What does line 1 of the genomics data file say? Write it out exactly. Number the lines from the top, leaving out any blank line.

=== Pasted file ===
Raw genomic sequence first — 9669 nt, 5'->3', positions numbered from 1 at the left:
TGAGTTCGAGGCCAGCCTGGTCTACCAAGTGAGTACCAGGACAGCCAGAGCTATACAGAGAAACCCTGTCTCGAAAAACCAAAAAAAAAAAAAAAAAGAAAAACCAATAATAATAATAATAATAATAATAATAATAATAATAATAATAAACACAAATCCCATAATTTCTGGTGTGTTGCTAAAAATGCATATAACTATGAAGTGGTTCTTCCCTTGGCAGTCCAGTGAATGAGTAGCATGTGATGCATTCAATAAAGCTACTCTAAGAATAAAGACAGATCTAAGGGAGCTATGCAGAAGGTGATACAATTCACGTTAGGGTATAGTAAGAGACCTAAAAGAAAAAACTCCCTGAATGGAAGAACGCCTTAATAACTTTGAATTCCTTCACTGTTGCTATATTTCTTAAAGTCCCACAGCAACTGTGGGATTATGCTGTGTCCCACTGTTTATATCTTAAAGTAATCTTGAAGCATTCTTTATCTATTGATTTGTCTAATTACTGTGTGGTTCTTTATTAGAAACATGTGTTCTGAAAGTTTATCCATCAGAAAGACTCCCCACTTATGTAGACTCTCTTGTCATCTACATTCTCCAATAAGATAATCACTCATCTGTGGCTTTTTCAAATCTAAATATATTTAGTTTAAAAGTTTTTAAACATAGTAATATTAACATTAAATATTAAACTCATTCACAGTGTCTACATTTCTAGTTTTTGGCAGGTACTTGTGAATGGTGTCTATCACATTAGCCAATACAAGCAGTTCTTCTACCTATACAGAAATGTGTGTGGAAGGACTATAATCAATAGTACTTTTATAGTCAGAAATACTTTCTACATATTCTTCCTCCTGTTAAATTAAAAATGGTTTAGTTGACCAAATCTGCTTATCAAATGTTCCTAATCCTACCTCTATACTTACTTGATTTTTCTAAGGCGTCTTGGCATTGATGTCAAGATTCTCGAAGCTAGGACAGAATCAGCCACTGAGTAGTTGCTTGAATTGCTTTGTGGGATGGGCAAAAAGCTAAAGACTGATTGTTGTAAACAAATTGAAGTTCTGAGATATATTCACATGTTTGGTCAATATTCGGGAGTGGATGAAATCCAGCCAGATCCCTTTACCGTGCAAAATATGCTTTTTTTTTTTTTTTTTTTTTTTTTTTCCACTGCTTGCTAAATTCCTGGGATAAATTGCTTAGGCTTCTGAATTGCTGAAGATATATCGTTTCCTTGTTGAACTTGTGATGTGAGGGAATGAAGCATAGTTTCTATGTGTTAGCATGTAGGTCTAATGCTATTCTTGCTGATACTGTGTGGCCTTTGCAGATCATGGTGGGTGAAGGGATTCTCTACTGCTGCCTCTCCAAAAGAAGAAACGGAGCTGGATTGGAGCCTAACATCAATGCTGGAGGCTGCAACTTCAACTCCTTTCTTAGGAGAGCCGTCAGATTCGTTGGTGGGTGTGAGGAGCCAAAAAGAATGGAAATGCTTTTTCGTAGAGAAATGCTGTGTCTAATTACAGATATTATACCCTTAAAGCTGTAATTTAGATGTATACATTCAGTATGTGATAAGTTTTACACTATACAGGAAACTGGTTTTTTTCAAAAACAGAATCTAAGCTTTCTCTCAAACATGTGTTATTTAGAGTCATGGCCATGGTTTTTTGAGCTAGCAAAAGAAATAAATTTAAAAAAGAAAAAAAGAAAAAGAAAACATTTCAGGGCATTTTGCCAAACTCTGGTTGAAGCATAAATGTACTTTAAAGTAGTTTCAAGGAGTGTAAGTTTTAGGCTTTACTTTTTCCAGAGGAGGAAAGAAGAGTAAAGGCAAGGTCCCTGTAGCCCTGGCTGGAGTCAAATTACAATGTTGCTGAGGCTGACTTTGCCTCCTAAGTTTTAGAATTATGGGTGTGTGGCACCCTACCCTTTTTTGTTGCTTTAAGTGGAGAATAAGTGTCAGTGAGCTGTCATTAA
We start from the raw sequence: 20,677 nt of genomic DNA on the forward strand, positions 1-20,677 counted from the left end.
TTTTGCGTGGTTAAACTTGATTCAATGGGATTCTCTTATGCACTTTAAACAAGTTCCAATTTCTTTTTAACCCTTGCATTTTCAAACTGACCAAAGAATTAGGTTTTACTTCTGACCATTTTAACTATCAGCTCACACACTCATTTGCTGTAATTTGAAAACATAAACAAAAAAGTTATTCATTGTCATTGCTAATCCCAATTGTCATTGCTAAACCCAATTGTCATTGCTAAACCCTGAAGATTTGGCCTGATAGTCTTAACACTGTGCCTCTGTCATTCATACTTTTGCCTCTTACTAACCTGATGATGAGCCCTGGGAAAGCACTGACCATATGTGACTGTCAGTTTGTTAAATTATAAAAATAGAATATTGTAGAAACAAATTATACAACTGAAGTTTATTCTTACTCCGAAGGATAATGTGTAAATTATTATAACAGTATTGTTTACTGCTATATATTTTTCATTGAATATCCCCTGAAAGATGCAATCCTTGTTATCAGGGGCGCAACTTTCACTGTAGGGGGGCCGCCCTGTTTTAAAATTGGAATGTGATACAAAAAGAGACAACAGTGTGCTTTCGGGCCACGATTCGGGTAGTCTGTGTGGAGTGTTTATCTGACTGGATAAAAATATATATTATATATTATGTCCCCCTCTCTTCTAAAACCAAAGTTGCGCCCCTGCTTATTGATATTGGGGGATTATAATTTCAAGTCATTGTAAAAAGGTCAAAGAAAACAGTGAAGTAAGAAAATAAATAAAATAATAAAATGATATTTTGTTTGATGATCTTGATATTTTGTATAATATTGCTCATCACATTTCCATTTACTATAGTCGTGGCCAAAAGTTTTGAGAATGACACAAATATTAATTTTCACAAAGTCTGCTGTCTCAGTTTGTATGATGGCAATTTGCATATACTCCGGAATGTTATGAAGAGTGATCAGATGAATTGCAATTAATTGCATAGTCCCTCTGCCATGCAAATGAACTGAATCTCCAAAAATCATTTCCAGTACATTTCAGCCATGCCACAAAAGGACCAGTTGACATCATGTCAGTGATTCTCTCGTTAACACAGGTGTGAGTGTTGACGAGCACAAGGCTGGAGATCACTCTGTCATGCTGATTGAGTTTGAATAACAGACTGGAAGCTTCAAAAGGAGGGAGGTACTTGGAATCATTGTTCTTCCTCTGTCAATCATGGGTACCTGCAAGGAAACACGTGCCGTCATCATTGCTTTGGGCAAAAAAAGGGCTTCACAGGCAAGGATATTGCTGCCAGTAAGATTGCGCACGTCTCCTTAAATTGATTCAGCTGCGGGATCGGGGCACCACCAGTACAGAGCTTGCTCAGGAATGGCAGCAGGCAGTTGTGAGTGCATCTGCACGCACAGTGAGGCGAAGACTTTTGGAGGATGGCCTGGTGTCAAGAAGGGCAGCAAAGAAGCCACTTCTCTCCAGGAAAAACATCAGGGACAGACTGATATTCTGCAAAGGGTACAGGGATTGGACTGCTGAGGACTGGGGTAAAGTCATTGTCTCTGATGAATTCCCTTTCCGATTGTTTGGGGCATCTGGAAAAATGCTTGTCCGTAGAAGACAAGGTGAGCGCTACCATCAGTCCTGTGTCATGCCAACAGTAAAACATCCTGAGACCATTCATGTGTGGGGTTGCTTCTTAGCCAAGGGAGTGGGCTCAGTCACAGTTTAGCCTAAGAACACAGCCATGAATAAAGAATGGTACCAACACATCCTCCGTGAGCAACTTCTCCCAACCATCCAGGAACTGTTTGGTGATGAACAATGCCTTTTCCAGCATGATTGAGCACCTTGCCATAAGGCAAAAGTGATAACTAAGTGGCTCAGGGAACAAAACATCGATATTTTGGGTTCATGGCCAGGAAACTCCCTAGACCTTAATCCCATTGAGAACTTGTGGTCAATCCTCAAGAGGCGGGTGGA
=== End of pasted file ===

Raw genomic sequence first — 9669 nt, 5'->3', positions numbered from 1 at the left: